Verse > Anthologies > Henry Wadsworth Longfellow, ed. > Poems of Places > Asia
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Henry Wadsworth Longfellow, ed.  Poems of Places: An Anthology in 31 Volumes.
Asia: Vols. XXI–XXIII.  1876–79.
 
India: Coromandel
The Ancient Sepulchres
Robert Southey (1774–1843)
 
(From The Curse of Kehama)

  WHEN the broad ocean on Ladurlad’s head
          Had closed and arched him o’er,
      With steady tread he held his way
          Adown the sloping shore.
    The dark green waves with emerald hue        5
          Imbue the beams of day,
      And on the wrinkled sand below,
    Rolling their mazy network to and fro,
      Light shadows shift and play.
    The hungry shark, at scent of prey,        10
          Toward Ladurlad darted;
  Beholding then that human form erect,
    How like a god the depths he trod,
        Appalled the monster started,
          And in his fear departed.        15
  Onward Ladurlad went with heart elate,
And now hath reached the ancient city’s gate.
 
      Wondering he stood awhile to gaze
        Upon the works of elder days.
        The brazen portals open stood,        20
        Even as the fearful multitude
        Had left them, when they fled
            Before the rising flood.
            High overhead, sublime,
The mighty gateway’s storied roof was spread,        25
  Dwarfing the puny piles of younger time.
      With the deeds of days of yore
    That ample roof was sculptured o’er,
  And many a godlike form there met his eye,
    And many an emblem dark of mystery.        30
Through these wide portals oft had Baly rode
      Triumphant from his proud abode,
      When in his greatness he bestrode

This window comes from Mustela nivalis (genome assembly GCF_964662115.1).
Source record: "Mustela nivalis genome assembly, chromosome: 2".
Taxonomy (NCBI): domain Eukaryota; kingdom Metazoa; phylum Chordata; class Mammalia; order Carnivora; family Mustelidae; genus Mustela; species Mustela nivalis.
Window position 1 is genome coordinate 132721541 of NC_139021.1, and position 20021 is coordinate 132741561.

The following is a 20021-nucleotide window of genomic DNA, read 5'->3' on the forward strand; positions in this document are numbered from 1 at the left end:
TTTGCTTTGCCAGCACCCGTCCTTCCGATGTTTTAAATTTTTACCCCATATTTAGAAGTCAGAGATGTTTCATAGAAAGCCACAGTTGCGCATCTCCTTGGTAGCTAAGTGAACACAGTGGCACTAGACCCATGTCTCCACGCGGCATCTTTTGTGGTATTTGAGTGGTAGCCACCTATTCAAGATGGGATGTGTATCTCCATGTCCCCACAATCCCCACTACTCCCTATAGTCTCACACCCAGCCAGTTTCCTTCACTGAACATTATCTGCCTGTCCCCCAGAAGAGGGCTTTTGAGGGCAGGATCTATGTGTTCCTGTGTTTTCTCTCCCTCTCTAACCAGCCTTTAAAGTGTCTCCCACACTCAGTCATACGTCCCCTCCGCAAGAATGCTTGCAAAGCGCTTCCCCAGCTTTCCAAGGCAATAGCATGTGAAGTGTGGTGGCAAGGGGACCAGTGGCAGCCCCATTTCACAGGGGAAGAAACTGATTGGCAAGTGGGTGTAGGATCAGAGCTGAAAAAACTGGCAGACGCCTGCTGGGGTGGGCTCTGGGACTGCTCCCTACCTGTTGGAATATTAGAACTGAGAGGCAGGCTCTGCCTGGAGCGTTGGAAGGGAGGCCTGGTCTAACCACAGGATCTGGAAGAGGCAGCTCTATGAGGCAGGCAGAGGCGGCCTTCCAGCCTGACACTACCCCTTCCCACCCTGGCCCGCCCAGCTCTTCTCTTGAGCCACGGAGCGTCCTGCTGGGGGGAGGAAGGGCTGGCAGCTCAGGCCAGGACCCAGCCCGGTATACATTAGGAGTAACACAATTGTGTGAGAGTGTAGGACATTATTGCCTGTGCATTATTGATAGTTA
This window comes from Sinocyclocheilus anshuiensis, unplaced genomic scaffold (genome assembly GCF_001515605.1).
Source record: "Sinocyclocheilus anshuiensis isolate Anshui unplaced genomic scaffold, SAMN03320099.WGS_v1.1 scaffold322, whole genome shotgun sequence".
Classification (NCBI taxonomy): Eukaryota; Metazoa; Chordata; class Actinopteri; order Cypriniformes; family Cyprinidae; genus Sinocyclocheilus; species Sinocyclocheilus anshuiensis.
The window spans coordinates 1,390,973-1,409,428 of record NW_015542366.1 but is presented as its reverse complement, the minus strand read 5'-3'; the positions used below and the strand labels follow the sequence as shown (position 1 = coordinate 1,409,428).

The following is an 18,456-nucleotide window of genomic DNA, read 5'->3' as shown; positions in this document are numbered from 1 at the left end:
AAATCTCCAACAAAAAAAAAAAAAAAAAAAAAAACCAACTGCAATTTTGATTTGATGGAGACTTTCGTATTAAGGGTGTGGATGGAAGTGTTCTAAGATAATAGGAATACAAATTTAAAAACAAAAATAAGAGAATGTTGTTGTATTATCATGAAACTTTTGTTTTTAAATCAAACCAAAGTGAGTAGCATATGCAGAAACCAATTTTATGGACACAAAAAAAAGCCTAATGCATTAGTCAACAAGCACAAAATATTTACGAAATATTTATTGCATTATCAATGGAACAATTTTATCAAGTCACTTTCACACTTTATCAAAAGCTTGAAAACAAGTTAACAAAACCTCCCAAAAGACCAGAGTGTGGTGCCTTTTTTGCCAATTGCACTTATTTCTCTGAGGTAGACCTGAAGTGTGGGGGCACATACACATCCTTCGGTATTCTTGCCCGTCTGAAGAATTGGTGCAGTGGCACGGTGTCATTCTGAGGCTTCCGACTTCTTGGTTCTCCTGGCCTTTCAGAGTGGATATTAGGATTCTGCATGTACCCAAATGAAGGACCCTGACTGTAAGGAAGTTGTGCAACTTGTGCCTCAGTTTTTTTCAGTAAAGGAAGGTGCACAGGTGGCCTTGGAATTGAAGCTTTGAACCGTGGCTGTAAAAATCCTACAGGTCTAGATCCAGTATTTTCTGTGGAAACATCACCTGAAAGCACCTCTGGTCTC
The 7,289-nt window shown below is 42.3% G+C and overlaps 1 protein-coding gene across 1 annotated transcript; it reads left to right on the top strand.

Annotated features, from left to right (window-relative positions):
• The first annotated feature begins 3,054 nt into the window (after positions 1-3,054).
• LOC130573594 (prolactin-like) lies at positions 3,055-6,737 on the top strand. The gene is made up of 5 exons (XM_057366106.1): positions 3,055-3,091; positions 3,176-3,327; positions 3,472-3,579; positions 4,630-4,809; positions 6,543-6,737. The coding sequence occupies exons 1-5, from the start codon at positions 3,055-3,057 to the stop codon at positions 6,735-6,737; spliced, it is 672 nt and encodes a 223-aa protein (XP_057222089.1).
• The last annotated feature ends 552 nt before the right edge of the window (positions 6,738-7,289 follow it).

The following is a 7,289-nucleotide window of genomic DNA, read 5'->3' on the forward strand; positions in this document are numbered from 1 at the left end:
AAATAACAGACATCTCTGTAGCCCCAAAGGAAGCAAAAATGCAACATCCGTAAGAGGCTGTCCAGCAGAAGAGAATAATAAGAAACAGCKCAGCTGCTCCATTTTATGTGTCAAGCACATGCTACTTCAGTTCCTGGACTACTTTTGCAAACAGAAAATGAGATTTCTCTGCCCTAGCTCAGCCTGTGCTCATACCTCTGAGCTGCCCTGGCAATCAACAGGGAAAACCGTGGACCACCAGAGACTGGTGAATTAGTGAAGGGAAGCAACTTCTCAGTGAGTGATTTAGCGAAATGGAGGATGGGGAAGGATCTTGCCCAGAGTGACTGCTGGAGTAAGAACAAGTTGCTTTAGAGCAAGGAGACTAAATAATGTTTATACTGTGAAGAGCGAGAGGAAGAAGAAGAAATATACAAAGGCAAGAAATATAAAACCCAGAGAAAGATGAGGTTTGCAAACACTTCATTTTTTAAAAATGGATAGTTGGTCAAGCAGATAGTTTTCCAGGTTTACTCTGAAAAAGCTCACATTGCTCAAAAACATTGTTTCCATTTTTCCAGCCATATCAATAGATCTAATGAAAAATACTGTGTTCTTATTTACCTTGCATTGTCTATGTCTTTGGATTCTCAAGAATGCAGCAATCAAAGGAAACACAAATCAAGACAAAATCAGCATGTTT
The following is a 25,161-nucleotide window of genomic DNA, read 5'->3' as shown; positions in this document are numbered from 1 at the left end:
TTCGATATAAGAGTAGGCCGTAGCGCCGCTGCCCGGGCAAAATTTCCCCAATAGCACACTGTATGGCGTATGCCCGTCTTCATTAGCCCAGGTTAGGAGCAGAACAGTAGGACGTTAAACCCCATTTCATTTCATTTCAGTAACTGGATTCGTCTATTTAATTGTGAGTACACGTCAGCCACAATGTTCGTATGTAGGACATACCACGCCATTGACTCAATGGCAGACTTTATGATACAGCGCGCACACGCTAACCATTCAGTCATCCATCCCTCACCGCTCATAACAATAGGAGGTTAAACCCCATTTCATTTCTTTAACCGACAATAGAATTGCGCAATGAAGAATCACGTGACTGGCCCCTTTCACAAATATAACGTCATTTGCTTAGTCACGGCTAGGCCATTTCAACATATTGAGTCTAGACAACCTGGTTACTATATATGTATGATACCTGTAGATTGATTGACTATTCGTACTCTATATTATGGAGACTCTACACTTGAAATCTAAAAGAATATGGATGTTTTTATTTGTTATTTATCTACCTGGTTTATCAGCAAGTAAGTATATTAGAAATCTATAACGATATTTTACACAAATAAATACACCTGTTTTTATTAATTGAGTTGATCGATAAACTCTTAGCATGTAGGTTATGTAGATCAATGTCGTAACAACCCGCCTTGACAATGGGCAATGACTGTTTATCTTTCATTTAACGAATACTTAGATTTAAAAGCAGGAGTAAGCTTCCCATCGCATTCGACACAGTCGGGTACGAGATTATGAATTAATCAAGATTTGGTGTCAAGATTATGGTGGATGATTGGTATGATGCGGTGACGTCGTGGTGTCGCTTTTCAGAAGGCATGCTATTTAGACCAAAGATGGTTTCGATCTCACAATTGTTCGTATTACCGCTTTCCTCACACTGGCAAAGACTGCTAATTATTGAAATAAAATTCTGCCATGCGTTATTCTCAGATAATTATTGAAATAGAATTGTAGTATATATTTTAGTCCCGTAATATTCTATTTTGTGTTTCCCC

The Aullay, hugest of four-footed kind,
      The Aullay-Horse, that in his force,        35
        With elephantine trunk, could bind
    And lift the elephant, and on the wind
  Whirl him away, with sway and swing,
Even like a pebble from the practised sling.
 
Those streets which never, since the days of yore,        40
        By human footstep had been visited,
          Those streets which nevermore
            A human foot shall tread,
    Ladurlad trod. In sunlight and sea-green,
        The thousand palaces were seen        45
    Of that proud city, whose superb abodes
Seemed reared by giants for the immortal gods.
    How silent and how beautiful they stand,
    Like things of Nature! the eternal rocks
  Themselves not firmer. Neither hath the sand        50
Drifted within their gates and choked their doors,
Nor slime defiled their pavements and their floors.
          Did then the Ocean wage
    His war for love and envy, not in rage,
  O thou fair city, that he spared thee thus?        55
    Art thou Varounin’s capital and court,
  Where all the sea-gods for delight resort,
    A place too godlike to be held by us,
  The poor degenerate children of the earth?
  So thought Ladurlad, as he looked around,        60
        Weening to hear the sound
        Of mermaid’s shell, and song
  Of choral throng from some imperial hall,
    Wherein the immortal powers at festival
        Their high carousals keep;        65
          But all is silence dread,
        Silence profound and dead,
    The everlasting stillness of the deep.
 
 
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